How "The Passion" Rattled Hollywood
Barbara Nicolosi on Some Positive Trends
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HOLLYWOOD, California, DEC. 9, 2004 (Zenit.org).- Plenty of bad movies still come out of Tinseltown, but an industry insider sees some positive changes in the wake of "The Passion of the Christ."
Barbara Nicolosi, director of Act One, a boot camp for Christian screenwriters who hope to work in mainstream Hollywood.
She told ZENIT how bad movies are bad business for Hollywood, now that the industry has seen the power of the Christian audience.
Q: Recent films are portraying sympathetic views of pedophilia, such as "Birth" and "The Woodsman" -- whose gay activist director told the press that he wanted to "put a benign face on pedophilia." Have you seen a trend in normalizing pedophilia, in Hollywood?
Nicolosi: No, absolutely not. This is not a trend, thanks be to God. If it was trying to become a trend, the tide has changed enough that it won't happen.
I haven't forced myself to see either film -- I've been trying to avoid subjecting myself to them. But it seems like no one else has seen those films, either. They came and went without much notice.
I would be careful of even talking about these movies, because then you are doing them a favor. The strategy for dealing with bad product in this industry is: ignore it and it goes away. By talking about it, it gets more attention and stays around longer.
When "Birth" came out, my secular-industry marketing friends hated it. I have a friend in public relations, and he said that no one wanted to touch the project. It stars Nicole Kidman, who is a big talent. She can do anything and they know she will be good, but still no one wanted to promote the film. They did it because of their European partners.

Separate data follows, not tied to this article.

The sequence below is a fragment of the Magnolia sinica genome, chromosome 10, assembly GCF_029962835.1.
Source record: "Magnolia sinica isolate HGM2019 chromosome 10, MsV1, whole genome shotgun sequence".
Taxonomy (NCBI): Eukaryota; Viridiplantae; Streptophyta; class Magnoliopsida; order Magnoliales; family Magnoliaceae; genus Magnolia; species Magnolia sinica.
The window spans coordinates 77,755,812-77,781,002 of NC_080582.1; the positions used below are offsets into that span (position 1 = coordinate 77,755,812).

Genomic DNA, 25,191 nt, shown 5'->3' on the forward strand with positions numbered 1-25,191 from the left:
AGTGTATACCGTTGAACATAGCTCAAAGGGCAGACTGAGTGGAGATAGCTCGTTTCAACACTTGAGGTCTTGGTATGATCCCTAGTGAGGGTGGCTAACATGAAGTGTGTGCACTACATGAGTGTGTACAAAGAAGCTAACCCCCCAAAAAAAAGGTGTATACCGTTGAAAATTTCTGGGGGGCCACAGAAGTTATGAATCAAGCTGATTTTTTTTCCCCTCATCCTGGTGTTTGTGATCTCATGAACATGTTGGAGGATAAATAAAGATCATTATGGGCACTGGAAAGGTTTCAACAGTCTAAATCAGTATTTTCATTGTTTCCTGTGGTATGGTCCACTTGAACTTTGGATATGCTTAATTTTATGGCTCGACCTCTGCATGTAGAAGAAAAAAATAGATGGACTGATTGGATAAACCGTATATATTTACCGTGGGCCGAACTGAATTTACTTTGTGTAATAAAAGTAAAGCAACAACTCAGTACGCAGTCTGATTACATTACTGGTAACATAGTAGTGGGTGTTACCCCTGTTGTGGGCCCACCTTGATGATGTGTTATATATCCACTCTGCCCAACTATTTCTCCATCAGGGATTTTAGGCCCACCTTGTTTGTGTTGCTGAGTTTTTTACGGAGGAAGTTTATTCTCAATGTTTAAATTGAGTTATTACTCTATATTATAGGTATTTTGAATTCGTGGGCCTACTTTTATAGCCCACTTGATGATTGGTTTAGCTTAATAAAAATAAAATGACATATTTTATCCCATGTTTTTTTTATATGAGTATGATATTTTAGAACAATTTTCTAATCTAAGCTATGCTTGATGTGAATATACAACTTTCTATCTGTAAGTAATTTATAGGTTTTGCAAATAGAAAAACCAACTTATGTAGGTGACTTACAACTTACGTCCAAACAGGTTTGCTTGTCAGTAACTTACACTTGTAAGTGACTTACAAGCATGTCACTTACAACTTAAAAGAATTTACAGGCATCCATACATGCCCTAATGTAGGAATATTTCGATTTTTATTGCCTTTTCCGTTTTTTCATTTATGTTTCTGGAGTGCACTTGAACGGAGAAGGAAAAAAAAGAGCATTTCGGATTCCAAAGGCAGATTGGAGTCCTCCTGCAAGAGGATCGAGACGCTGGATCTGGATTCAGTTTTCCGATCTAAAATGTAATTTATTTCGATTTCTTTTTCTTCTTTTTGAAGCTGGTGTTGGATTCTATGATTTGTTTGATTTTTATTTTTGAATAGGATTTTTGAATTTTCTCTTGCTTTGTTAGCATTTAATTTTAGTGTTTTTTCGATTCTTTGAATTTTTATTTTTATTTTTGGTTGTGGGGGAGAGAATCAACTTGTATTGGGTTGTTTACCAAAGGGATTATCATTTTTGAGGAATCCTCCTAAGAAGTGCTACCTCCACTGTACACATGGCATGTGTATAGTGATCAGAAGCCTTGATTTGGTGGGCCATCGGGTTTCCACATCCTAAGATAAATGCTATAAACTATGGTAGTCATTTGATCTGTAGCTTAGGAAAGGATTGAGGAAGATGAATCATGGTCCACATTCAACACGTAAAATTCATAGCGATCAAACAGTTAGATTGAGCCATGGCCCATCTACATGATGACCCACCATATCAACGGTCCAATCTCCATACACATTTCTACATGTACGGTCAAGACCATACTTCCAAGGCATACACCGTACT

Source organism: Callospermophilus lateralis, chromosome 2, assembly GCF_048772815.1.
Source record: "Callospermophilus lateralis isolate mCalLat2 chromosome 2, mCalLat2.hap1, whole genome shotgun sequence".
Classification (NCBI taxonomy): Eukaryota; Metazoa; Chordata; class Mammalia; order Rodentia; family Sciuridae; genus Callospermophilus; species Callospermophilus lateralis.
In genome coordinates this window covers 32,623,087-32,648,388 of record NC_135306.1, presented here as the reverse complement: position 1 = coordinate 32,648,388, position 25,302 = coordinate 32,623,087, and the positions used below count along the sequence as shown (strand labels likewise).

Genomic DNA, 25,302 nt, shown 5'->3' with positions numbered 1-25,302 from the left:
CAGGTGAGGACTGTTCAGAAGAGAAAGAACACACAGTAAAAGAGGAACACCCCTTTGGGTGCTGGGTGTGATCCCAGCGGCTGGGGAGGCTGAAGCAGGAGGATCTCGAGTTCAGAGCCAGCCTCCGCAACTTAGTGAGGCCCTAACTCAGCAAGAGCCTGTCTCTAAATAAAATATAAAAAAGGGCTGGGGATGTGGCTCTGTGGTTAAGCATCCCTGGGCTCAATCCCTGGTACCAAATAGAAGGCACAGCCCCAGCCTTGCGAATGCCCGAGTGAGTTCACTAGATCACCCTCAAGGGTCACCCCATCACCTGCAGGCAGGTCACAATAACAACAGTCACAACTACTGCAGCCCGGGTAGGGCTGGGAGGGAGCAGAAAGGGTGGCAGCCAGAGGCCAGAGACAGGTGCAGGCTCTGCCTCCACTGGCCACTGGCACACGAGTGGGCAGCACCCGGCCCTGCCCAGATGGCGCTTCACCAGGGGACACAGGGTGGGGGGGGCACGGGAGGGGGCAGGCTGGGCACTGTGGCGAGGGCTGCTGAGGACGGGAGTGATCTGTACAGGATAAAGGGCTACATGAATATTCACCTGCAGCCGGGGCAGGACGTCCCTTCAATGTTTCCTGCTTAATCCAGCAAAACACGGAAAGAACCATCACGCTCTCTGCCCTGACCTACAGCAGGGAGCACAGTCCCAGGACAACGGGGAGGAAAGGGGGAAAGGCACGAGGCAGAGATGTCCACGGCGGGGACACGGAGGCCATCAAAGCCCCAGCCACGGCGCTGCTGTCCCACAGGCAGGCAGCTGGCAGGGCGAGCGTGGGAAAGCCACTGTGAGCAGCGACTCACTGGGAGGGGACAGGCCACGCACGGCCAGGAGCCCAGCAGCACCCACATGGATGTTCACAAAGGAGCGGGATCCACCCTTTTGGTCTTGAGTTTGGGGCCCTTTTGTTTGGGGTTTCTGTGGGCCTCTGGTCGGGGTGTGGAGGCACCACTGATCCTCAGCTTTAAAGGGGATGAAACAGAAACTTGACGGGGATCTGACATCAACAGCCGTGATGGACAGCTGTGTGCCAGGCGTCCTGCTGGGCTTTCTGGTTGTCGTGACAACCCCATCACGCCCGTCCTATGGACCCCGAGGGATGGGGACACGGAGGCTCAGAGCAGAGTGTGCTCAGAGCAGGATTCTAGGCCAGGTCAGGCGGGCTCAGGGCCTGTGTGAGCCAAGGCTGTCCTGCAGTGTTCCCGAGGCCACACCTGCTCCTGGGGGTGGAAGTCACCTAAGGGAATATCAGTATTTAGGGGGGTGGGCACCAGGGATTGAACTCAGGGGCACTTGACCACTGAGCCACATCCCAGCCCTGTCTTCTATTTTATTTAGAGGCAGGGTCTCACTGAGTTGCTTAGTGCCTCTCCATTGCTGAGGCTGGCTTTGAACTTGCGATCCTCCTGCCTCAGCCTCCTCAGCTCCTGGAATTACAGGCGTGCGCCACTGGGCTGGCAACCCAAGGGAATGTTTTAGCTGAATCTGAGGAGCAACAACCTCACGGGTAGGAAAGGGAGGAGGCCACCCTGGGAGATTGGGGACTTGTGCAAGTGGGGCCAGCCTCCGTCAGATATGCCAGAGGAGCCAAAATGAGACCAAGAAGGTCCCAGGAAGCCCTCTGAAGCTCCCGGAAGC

Some people have wondered why Kidman -- who was raised Catholic, has kids and seems to be a generally "good" person -- would agree to do such a film. Most of the casting and production mysteries of this town are due to friendships and favors. Why did this awful film get made? Why did a big star headline it? Probably because of a friend of a friend.
Q: Another film, "Three of Hearts: A Postmodern Family," features a "family" of two homosexual men and a woman who conceive a child together. Is Hollywood the next phase of the homosexual movement?
Nicolosi: No, I don't think so. That situation is something that we are seeing in the news and we haven't seen it before; that's why it's attractive to the industry.
There is sympathy for gay families in Hollywood, but it's only enough to make a movie like that once; you can't make it again. It's done. There's not many ways they can do it. We'll probably see a few more, but how many stories are in it?
The momentum in the industry is to find new story ideas, things we haven't seen before. It wouldn't be innately entertaining to do this story too many times.
Q: Has the legalization of same-sex marriage, in some places, opened the door for Hollywood to portray that marriage shouldn't be limited to just two partners -- but three, four, or more -- in various combinations?